England have just lost yet another Test match. It would be easier to deal with if I felt that they were learning from their mistakes. It’s just that every game same selectors pick the wrong team, the same batsmen flash outside off stump, the same slip fielders drop catches and the same bowlers bowl the wrong lengths. The problem is that a lot of these players think they understand, they think they know everything they need to know and they don’t seem willing to learn or to change.
I suspect that a lot of us are the same. We think we know stuff, we think we understand ourselves and when things don’t work out as we would like, we look outward and not inward. We blame others rather than look at our knowledge and understanding. My favourite podcast of the last couple of years is “Nothing Is Real” a podcast about The Beatles. The tag line is “everybody thinks they know The Beatles but how much do we really know”. How much do any of us know. About anything. The older I get, the less I know.
I thought I knew all the music that my musical guru Peter liked this year, but when he sent me his “Best of 2021” playlist, I found a number of artists I’d never heard of. I thought I knew what he liked and I made assumptions. Incorrect assumptions, as it happens. He claims to have told me about Katy Kirby ages ago but I have no recollection of that conversation.
In 1989, I took a small group of pupils on a Summer Holiday to Switzerland. I discussed the arrangements with the Headteacher of Chancellor’s School who agreed that I would only need one other member of staff to accompany me. A few months later, when the Chair of Governors suddenly took an interest in extra-curricular activities, I was summonsed to a meeting when I was asked why I was only taking one other member of staff. I replied that the Headteacher and I had agreed this previously, to which he replied “I have no recollection of that conversation”. Since that time, I have used the phrase as a get-out when I have forgotten something. It’s quite powerful and I can recommend it. For example, “I have no recollection of you saying you didn’t want me to drink six pints of Harvey’s” or “I have no recollection of you asking me to clean the bath”.
So, I have no recollection of Peter telling me anything about Katy Kirby. I thought I knew what he liked and, if I do have a vague memory of him mentioning her name, I guess I would have dismissed it because which serious music lover likes Kathy Kirby anyway?
Kathy Kirby represented Great Britain in the Eurovision Song Contest in 1965, coming second with “I Belong”. When she was in her teens, she started an affair with bandleader Bert Ambrose, who was 42 years older than her. The affair lasted for about fifteen years until his death in 1971. During this time, she also had an affair with Bruce Forsyth. In 1983, she retired from the music business and her schizophrenia caused her physical and mental health to suffer. She lived on state benefits until her niece, Sarah, married Margaret Thatcher’s son, Mark at which point she was encouraged to move into Brinsworth House, a residential and nursing retirement home for theatre and entertainment professionals in Twickenham. In the Sixties, Kathy Kirby was a very popular light entertainment artists and she hosted her own BBC programme. Some of the guest artists on her shows included Jessie Matthews, Val Doonican, Stubby Kaye, Billy Fury, Adam Faith, Kenny Ball, Tom Jones, Roy Castle and Dave Allen. In the days of just two TV channels, I watched these programmes uncritically but, in time, I came to the opinion that I hated “light entertainment”.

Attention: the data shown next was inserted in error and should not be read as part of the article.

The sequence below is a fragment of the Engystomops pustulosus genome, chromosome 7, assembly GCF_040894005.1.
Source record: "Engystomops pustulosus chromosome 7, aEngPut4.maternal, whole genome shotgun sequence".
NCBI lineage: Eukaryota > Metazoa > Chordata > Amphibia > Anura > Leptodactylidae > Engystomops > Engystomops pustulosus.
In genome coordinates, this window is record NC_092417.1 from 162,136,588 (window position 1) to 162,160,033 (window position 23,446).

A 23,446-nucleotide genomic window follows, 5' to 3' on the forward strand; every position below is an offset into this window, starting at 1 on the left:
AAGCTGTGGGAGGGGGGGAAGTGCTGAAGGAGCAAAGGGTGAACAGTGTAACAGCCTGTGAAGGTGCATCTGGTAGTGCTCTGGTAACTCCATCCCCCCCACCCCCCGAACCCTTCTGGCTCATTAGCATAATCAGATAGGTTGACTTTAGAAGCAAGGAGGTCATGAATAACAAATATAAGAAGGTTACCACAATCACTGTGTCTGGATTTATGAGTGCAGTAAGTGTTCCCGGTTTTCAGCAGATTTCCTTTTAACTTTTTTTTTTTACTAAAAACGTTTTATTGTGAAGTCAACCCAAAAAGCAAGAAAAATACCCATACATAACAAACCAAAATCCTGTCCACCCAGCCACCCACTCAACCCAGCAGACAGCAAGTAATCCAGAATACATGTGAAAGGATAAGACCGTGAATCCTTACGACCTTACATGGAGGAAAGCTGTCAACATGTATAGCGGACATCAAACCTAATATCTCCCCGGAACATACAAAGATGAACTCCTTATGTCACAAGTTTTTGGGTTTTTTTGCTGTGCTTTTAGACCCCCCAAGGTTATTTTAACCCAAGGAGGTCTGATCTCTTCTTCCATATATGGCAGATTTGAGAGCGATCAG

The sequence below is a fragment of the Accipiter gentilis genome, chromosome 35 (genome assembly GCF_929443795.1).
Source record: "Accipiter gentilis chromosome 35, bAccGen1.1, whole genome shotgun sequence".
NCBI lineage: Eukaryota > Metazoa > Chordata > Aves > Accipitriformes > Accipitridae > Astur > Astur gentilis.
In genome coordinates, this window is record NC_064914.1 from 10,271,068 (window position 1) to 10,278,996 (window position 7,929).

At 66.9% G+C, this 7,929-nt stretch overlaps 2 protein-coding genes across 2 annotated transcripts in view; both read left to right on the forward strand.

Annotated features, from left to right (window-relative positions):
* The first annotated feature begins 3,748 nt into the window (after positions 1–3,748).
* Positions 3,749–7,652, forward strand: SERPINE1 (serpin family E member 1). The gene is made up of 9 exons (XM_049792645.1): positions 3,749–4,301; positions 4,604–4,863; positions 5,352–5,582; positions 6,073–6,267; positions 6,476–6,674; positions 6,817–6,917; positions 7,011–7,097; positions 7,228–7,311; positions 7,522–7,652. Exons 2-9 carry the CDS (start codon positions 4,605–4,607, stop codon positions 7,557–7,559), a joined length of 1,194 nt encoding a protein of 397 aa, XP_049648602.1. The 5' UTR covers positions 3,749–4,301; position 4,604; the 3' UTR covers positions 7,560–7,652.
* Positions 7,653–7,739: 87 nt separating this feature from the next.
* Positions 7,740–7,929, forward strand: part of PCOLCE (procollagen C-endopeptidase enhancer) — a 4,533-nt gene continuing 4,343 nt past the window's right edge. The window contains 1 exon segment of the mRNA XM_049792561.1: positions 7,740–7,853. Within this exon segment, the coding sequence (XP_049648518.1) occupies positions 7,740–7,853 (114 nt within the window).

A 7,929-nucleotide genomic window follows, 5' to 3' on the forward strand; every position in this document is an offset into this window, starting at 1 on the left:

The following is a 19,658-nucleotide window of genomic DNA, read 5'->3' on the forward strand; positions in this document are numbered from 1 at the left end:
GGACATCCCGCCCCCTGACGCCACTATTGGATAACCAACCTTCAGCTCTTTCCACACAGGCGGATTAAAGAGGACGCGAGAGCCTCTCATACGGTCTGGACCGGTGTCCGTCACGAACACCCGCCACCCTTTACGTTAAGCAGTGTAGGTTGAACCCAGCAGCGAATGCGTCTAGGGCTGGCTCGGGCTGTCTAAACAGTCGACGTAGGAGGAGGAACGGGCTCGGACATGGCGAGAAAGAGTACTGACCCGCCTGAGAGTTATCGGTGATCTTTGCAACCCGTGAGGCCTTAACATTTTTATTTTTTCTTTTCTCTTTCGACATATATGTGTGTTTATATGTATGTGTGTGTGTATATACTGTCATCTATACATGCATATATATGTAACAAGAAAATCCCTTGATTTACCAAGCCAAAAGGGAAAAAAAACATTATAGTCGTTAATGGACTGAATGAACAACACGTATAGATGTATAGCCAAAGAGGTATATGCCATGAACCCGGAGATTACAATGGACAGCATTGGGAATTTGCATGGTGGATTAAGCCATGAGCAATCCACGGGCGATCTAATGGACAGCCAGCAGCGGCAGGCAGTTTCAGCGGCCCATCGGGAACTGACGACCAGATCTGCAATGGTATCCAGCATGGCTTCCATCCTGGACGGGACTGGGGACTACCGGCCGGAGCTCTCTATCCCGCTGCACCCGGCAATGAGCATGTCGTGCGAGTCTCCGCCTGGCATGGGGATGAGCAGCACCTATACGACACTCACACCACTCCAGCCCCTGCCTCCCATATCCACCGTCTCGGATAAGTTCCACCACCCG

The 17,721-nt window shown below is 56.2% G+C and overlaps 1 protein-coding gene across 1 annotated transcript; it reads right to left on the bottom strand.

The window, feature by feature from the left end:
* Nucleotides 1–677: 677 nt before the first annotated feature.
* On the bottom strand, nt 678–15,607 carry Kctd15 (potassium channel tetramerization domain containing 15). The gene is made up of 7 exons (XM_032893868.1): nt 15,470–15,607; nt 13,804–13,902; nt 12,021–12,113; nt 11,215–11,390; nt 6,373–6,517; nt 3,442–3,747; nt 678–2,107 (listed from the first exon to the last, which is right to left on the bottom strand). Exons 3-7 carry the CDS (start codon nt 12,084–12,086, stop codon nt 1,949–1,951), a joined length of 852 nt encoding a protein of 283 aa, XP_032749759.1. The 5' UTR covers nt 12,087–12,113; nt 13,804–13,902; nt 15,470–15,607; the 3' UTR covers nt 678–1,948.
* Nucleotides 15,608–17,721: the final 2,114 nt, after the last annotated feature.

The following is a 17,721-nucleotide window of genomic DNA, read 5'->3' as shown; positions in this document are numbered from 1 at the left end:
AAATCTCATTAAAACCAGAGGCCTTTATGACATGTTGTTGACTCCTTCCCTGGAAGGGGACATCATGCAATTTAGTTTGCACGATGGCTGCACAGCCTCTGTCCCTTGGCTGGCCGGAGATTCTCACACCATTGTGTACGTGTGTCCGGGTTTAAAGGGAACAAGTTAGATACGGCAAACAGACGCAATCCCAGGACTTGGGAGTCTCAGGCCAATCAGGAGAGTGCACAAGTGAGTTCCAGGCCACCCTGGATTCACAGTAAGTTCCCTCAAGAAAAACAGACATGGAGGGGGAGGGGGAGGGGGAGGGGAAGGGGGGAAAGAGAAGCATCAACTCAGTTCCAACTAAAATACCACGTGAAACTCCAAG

So this album has nothing to do with Kathy Kirby. I thought I knew who Peter was talking about, but I was wrong. This album is by Katy Kirby who is a 25 year old singer-songwriter from Spicewood, Texas (35 miles West of Austin). “Cool Dry Place” is her debut album and it was released in February 2021.
Katy Kirby was brought up in an evangelical Christian family where, apart from the hymns she sung in church, the only music she heard was Christian rock music. The Association of Vineyard Churches is the name given to a religious movement from Texas and a label called Vineyard Worship released a number of worship albums which were a formative influence on the young Katy Kirby. From these albums and, especially from her father, Katy Kirby learned about harmonies as this music was meant to be sung by congregations. She says “They’re still beautiful songs and melodies, and there is a simplicity built into them that it seems like I’ve internalised. “
Her upbringing was not a straightjacket and she was encouraged to question her faith and broaden her mind. Around the age of 13, she heard albums by Sufjan Stevens and The Strokes but when her school friends discussed Crimson or Zeppelin, she had no idea what they were talking about. Her musical horizons broadened over subsequent years and she started composing her own songs. She says that this transition was “the weirdest and one of the darkest experiences that I’ve had – trying to rewire my brain to not have a loving God that’s ever-present in it”. She attended a Christian University in Nashville and, while there, started to learn guitar. The first song she learned how to play was “Blackbird” by The Beatles. She says “I think, quite honestly, that picking pattern and the way that song functions with the vocals is probably something I internalised pretty hardcore. “
The album has nine songs and is very delicate. Katy Kirby is backed by a full band who play with great restraint and sensitivity. Her writing is not dogmatic. “It sounds better to pose statements as questions, and also I’m the child of two lawyers so rhetorical questions are pretty in there.” Aha! Here’s someone who realises she doesn’t have all the answers, she doesn’t understand everything and finds fulfilment from a life of searching.
Here’s a live performance of the whole album.